When you really want to inspire change and growth in others, what kinds of questions do you ask them? Ones that require reflection and thought, or those that are more of the yes/no variety?
The management strategy of asking more participatory questions reminds me of a certain Calvin and Hobbes cartoon. Calvin has—not surprisingly—got himself into a bit of a scrape and his mom sits him down to set him straight. In this four-panel strip, however, we never hear what she’s saying, only Calvin’s internal monologue as he’s being lectured. Toward the end, Calvin notices cues that the talk is wrapping up, so he starts nodding his head in agreement in an attempt to show his mom he was listening all along.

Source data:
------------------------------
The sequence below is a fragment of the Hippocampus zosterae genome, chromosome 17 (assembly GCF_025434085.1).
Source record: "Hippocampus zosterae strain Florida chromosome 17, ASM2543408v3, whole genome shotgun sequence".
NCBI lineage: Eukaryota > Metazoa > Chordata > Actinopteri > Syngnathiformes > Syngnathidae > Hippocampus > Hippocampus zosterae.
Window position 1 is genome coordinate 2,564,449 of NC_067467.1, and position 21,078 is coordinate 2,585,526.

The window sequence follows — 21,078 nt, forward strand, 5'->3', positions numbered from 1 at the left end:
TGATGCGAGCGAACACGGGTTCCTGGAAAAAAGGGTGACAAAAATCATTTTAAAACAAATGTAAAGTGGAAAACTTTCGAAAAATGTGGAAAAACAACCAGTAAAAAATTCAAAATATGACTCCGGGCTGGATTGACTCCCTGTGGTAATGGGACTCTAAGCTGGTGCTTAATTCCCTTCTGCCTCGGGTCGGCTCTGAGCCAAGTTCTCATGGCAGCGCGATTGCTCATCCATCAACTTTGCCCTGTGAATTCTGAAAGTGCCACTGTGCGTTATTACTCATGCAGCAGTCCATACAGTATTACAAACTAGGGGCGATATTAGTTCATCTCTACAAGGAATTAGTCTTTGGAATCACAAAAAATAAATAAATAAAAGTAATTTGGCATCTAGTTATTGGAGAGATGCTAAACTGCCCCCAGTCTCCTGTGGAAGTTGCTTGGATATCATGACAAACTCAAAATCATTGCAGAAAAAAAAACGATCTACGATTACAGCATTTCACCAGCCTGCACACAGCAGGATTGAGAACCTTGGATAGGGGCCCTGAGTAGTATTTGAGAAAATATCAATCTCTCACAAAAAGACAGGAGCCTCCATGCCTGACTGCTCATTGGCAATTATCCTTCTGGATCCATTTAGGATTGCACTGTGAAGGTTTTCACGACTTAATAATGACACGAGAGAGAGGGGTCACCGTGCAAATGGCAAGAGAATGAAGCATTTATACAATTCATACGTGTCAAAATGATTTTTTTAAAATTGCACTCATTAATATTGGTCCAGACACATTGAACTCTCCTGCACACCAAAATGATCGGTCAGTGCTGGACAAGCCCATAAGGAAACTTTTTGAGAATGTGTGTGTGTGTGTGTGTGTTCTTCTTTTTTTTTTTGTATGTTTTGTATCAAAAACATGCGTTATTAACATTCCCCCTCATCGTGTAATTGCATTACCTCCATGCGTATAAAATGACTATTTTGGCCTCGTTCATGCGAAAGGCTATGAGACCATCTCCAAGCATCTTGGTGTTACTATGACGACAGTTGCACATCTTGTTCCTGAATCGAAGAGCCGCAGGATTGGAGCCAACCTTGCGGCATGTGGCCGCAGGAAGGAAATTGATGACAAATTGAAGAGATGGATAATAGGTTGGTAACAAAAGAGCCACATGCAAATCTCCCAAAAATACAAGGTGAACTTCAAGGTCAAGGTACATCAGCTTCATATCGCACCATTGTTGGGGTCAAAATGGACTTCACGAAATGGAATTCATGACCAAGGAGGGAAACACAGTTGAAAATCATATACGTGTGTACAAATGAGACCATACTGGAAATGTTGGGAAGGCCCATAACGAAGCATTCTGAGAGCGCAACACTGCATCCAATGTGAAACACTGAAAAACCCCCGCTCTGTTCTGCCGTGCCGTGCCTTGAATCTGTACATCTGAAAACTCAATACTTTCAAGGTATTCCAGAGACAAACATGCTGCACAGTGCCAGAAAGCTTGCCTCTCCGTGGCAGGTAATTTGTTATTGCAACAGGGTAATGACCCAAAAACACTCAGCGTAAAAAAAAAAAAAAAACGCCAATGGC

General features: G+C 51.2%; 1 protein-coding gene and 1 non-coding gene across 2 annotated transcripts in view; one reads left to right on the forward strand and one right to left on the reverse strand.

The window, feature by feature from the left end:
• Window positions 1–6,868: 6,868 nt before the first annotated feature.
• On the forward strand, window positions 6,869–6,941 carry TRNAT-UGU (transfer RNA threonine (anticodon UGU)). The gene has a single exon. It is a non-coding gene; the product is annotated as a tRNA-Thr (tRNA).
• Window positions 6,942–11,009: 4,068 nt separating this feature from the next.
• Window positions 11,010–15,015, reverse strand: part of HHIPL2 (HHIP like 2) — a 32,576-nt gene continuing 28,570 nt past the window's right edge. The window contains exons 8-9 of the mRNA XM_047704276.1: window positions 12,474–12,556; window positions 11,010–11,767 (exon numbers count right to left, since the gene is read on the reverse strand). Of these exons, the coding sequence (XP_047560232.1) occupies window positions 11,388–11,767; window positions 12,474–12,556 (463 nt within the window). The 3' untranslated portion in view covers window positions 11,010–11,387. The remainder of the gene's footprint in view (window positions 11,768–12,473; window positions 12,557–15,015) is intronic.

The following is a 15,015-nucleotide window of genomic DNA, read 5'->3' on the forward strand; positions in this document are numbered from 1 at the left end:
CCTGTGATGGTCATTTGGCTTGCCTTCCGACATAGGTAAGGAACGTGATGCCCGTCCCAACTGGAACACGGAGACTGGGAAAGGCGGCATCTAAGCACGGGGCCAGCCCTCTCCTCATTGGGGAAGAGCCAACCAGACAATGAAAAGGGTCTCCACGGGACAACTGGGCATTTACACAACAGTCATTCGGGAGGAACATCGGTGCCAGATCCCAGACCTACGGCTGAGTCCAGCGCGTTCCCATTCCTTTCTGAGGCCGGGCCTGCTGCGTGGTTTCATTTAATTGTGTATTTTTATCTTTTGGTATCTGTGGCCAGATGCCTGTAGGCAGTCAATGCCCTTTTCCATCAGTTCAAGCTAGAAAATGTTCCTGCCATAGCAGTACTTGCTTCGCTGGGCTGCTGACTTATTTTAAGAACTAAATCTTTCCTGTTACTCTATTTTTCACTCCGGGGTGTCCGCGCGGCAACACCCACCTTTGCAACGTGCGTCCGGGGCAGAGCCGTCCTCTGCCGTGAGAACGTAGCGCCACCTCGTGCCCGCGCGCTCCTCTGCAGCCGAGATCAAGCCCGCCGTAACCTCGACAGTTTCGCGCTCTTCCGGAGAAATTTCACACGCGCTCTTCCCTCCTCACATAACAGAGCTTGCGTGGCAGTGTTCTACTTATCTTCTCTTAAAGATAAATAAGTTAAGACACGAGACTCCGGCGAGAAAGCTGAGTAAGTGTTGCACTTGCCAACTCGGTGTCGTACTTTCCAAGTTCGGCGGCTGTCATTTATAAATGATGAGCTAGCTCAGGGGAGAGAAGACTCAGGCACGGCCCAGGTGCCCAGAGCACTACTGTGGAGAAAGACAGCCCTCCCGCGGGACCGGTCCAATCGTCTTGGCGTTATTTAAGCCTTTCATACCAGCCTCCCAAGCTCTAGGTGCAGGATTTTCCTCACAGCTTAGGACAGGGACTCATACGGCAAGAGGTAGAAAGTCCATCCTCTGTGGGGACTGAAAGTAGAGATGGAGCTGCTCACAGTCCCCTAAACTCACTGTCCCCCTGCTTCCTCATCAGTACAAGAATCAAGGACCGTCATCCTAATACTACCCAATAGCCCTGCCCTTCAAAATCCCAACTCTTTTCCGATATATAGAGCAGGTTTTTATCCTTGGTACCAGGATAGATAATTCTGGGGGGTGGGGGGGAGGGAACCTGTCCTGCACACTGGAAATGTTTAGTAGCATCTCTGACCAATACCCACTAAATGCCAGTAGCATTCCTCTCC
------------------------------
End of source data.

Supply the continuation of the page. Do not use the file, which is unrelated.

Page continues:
Now, Calvin’s mom has her work cut out for her, and I can’t blame her for trying to coax a sense of understanding out of her mischievous son. And even though it’s just a cartoon, it’s very pertinent to the real world.
Imagine how much more productive your team could be if instead of only listening in a passive state, their brains were forced to take action? That’s what questions do. Especially questions that require a bit of thought to answer, not just a quick “yes” or “no.”
Thoughtful questions inspire, motivate, and are an effective way to inspire change in the people you lead.